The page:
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THE WORKSHOP by Tom Grimes


Seven Decades of the Iowa Writers' Workshop--42 Stories, Recollections, and Essays on Iowa's Place in 20th Century American Literature

edited by Tom Grimes

Pub Date: Oct. 20th, 1999
ISBN: 0-7868-6503-2
Publisher: Hyperion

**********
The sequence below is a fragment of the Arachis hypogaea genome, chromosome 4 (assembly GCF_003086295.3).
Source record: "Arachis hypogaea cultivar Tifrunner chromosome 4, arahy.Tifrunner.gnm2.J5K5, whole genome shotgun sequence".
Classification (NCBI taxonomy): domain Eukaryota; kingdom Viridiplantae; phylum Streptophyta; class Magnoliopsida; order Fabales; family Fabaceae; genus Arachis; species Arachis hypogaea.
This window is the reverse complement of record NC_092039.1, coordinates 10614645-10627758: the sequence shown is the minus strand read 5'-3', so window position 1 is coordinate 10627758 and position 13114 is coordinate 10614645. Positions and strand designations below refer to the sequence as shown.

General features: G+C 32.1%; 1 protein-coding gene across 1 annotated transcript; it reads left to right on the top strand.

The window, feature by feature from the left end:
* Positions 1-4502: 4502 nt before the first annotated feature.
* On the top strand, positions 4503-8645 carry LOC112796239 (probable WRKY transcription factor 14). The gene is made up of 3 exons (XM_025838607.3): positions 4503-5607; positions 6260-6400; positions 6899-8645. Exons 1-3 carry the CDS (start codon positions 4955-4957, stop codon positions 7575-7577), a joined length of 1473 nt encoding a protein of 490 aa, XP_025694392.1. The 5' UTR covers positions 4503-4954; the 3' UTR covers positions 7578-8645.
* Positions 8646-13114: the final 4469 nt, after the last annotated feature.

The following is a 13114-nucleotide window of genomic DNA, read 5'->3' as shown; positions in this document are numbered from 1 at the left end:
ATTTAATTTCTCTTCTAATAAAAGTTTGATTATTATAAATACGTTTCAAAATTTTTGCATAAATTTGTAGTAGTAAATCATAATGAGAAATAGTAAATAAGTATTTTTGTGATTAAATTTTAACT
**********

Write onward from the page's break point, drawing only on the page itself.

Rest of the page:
Three-and-a-half dozen grade-A short stories, as hatched in one of the country’s premier academic incubators of creativity. This immense, impressive collection is edited by Tom Grimes, a novelist (City of God, 1995, etc.) and Iowa Writers’ Workshop grad who heads the creative-writing program at Southwest Texas State University. It joins three other books on the Iowa Writers” Workshop published this year: Steve Wilbur’s and Robert Dana’s companion volumes from Iowa Press, and Frank Conroy’s from HarperCollins. The Iowa books emphasize poetry and the history and dynamics of the Workshop, while Conroy, who wrote the introduction here, focuses on the creative process rather than short stories. This anthology presents Iowa’s finest short fiction, supplemented by author notes on the writing of each piece, essays (often testimonials) about Workshop experiences, and biographical notes. For each winner of a prestigious award, there are contributors whose primary credential is graduation. Grimes’s preface discusses how creativity must be honed in the “tedium of creation,” how the author and the message are secondary to the literary effect, how workshops involve “subtle and not so subtle assassinations of character,” and how “80 percent of writers in the program reported evidence of manic-depression, alcoholism,” or other emotional or addictive problems. The stories are divided by decade since the 1930s, and that of National Book Award—winner and early Iowa star Flannery O’Connor typifies the American genius for ordinary people doing extraordinary things when influenced by great stresses or passions (in “The Comforts of Home”). Even though the pieces show evidence of research and formula writing, the language, description, and plotting of even the Generation-X writers, most notably Lan Samantha Chang and Z Z Packer, are enthralling. These last two gems indicate that Iowa’s future promises to reflect more of America’s multicultural reality. Supporters of M.F.A. programs may resent egg-production metaphors, but it takes a tough writing program to make such tender short stories.